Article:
I wrote this over a year ago, but never got around to posting it. I am not sure why. Perhaps I set it aside to look for a photograph for the header. Or, perhaps I simply forgot about it. Nonetheless, it is not a bad story so I think I will tell it.
This weekend was a study in contrasts. Saturday, a friend and I drove up to the activation zone of Prison Hill, at the south side of Carson City. The trail to the top is no challenge for the 4Runner and I’m not a hard driver.
So I had the luxury of computer logging, full output power from the KX3, a table to work from, and a nice chair. The antenna was a kit-built EFHW in inverted-L using a SOTAbeams 10m travel mast. It was a fun afternoon with a friend and my dog, although neither of them participated in the radio fun (the friend is licensed; the dog is not).
This morning I decided I had so much fun yesterday that I would do it again, this time Hot Springs Mountain. It was just doggo and me. I attempted an approach from the west side, but the last half-mile was a rough trail of scrabble and I did not think the 4Runner would traverse it.
So I drove around to the south side and up a sand wash. The sand had a little moisture from the last snow and I was able to stay on top of the sand by keeping up my speed.
I expected the sand ravine near the top and there it was. I was sure I could get down to the bottom of the ravine, but figured that’s where I would stay.
So, I got out my KX1 kit (shack in a small Pelican box), a bottle of water, a 3Ah LFP battery (gives just a little more output power from the little KX1 and will run forever), and the SOTAbeams mast.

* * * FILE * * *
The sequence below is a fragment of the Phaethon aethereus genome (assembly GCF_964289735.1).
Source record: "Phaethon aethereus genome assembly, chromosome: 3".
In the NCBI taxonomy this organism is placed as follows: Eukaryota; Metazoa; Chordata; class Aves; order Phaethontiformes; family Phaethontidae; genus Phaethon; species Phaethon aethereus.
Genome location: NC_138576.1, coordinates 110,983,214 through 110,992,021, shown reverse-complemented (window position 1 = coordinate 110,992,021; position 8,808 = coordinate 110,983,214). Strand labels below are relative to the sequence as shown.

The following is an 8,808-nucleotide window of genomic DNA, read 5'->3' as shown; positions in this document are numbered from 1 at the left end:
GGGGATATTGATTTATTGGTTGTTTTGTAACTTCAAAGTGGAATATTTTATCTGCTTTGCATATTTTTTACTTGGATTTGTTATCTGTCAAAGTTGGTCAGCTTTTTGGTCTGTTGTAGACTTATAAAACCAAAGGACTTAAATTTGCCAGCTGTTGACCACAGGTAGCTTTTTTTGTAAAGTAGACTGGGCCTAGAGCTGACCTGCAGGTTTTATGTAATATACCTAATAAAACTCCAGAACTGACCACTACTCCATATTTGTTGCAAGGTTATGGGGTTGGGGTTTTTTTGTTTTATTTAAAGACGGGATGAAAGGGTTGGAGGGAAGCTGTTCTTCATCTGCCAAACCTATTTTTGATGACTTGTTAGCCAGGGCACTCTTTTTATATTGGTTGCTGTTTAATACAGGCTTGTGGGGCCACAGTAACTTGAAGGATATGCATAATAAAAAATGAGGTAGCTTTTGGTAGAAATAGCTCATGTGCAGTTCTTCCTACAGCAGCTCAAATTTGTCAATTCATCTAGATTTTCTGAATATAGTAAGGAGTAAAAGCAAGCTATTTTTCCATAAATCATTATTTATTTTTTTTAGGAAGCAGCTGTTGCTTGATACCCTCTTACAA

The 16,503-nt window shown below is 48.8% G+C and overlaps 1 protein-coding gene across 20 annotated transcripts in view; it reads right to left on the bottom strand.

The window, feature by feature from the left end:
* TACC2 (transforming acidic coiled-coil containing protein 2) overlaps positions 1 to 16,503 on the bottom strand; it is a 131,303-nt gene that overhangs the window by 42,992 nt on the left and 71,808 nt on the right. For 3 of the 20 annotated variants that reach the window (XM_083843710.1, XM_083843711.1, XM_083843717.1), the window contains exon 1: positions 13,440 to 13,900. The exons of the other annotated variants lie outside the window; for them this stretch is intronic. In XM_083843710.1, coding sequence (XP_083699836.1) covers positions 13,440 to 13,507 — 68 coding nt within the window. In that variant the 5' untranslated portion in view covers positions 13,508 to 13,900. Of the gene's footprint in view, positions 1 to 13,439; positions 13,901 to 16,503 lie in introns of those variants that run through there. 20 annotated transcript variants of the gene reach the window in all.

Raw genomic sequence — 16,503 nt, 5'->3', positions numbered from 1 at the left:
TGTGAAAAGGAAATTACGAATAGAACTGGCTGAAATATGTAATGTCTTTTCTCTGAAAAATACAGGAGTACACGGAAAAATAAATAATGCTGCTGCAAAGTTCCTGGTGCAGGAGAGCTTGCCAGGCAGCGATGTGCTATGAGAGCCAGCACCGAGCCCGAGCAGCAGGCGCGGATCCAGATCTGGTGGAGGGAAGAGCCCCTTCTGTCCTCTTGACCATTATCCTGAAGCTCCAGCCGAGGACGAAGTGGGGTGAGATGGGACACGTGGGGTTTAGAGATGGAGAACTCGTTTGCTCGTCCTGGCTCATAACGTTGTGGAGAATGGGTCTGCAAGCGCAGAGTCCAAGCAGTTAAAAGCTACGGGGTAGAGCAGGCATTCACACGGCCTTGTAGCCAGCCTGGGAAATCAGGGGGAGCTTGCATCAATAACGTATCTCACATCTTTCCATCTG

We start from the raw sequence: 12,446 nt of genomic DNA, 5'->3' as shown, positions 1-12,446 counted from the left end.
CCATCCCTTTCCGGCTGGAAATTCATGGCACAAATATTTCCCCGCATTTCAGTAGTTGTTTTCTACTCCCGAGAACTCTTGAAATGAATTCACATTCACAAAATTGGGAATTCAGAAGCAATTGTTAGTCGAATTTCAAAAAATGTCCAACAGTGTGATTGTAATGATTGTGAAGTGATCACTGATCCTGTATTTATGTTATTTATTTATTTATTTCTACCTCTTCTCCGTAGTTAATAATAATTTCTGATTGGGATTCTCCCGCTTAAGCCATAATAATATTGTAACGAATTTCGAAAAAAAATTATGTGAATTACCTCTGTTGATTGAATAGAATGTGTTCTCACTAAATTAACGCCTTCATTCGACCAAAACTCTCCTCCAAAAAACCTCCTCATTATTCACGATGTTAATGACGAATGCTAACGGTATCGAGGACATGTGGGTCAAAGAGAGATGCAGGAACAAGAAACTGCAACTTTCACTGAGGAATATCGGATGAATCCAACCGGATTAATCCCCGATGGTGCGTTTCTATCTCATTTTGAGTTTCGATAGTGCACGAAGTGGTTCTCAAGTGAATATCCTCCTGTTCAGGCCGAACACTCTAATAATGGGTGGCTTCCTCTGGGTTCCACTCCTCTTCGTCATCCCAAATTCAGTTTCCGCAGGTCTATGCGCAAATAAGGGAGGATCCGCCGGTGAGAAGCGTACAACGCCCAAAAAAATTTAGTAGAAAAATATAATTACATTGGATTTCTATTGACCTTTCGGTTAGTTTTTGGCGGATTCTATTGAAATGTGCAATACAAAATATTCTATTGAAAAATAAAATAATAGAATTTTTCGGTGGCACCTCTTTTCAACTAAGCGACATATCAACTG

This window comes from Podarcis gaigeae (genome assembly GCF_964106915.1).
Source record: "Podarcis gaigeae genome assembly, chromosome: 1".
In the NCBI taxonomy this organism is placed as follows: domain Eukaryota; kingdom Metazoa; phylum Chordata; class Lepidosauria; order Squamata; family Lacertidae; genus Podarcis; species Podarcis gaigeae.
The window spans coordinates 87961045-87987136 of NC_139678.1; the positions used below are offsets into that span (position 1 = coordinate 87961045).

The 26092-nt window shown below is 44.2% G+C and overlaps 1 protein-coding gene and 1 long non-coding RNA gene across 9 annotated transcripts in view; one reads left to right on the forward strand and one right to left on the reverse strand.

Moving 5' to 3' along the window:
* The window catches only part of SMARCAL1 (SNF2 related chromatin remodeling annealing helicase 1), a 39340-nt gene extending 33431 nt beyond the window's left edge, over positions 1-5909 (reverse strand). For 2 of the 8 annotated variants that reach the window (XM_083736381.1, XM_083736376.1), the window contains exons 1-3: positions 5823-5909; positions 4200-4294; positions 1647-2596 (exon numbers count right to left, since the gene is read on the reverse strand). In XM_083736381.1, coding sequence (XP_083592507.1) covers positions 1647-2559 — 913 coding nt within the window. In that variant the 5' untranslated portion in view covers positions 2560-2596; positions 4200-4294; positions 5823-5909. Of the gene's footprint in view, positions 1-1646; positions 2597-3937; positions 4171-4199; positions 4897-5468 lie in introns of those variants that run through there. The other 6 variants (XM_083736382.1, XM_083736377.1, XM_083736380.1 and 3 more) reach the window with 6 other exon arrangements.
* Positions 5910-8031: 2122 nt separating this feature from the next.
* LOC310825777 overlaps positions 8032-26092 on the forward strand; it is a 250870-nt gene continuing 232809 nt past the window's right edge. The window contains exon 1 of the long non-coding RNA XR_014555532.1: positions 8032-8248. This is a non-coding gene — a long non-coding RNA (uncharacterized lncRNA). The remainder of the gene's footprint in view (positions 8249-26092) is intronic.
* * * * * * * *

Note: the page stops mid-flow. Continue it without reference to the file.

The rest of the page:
Doggo has four-paw drive, but not so this old man. She sprinted back and forth urging me on while I trudged up the remaining quartile mile of trail, pausing now and again to catch my breath.
There was a cairn in the activation zone and I found a way to stabilize the mast against the cairn with a Voile strap I brought along, just in case. I stretched the wire I carry in the kit along the mast and threw the second bundle of wires I use for a counterpoise on the rocks.
The radio matched the antenna readily and the 40m noon net (7.2835MHz) NCO heard me. So I knew I had a working station.
Over the next hour and a half I worked 17 stations on 40m, 30m, and 20m, including a couple of summit-to-summit operators. Doggo sat patiently next to me, enjoying the sun and the view.
I was on 20m when the antenna was blown over by the wind a second time. It had come up near the end of my operation.
I finished landing the fish I had on the line and announced my QRT, followed by a post to the SOTAwatch portal. It only took me a few minutes to tear down and head back down the hill.
I should mention that I used the backup key for this activation. The key I had been using failed during the first part of my activation. Fortunately, I keep the factory key in the kit as a backup. It’s not my favorite key, but it is a working key.
The contrast in the two ops is striking. Saturday was what I’ll GLOTA (glam-SOTA), with all the luxuries one could want in the field. Today I earned my contacts the hard way — by humping up the last, steepest, part of the hill.
Both days were good. Today was better. I’m whupped!